National Cancer Prevention Month, marked every February, is upon us, ushering in yet another opportunity to spread the word and take action to live better, healthier, and happier lives.
Sarvam conducted a cancer awareness program with Inner Wheel, Pondicherry, for around 50 women volunteers from the villages. The program aimed to create awareness about and reduce the risks of cancer as well as the early detection of it.
Cancer is common in developing and developed countries, but awareness is still poor among the general population. Poor understanding may lead to poor uptake of screening modalities and a delay in diagnosis.
As part of the program, participants were instructed to maintain a healthy lifestyle, avoid exposure to known cancer-causing substances, and take cancer-preventing drugs or vaccines.
In addition, participants learned how to reduce cancer risk by eating healthy, avoiding tobacco, drinking less alcohol, and protecting their skin.
During the training, the trainer made the women aware of how talking about cancer could save lives and prepared them for conversations about cancer and health with community members.
The trainer motivated the women to identify the key messages surrounding cancer awareness, explain how people can reduce their risk of getting cancer, and explain the importance of finding cancer early and screening programs available. In addition, she said that to understand the impact of health inequalities on cancer outcomes, it is important to acknowledge and address the fears and barriers people face when discussing cancer and health and to have effective, supportive conversations about cancer and health.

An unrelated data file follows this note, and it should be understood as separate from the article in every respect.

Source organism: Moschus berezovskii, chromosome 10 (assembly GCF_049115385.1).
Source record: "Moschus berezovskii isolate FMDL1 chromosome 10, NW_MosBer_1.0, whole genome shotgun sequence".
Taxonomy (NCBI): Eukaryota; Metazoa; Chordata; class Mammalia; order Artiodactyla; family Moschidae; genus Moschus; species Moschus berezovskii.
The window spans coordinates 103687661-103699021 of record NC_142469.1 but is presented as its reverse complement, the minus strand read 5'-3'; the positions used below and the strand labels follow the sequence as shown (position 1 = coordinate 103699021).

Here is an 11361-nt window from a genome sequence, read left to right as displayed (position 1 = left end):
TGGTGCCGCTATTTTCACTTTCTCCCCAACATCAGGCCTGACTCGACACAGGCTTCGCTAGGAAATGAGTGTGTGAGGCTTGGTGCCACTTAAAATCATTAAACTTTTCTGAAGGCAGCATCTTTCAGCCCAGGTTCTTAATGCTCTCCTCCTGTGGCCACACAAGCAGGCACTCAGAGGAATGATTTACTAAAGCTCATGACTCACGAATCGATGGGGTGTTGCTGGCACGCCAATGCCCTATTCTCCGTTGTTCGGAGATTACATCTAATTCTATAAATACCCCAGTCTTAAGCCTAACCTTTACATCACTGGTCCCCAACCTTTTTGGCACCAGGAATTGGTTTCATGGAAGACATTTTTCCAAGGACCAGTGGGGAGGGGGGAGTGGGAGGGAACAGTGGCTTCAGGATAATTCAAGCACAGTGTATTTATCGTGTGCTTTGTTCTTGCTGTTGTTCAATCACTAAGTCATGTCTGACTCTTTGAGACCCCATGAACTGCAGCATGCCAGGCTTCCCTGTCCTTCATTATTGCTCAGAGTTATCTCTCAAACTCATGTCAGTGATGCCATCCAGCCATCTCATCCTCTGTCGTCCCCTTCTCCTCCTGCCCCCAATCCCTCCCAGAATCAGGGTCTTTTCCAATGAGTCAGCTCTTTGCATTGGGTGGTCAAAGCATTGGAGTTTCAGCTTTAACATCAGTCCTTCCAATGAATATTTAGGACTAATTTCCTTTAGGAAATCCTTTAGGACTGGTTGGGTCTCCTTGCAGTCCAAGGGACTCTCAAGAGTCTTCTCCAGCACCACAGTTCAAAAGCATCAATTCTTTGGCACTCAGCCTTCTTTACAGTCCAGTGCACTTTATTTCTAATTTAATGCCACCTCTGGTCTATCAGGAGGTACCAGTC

The main topic of her presentation was the early detection of cancer and how to detect the symptoms. She also encouraged volunteers to take action to make a positive difference.
Moreover, she explained how early cancer detection increases the chances of survival and the importance of encouraging people to know what's normal for their bodies and to visit their doctor if they notice any changes.
A key message she gave was about cancer prevention, national cancer screening programs, and early diagnosis. She also talked about how people can identify their potential barriers to making positive changes for their health or seeing a doctor and how they can overcome these barriers and avoid defensiveness and fear.
Several questions were raised during the question-and-answer session, indicating that women actively participated in the training.
Every participant was given a booklet containing information on cancer detection and prevention.
It was a great pleasure for the volunteer women to receive cancer awareness information, and they said it would be their responsibility to bring the message to their village people.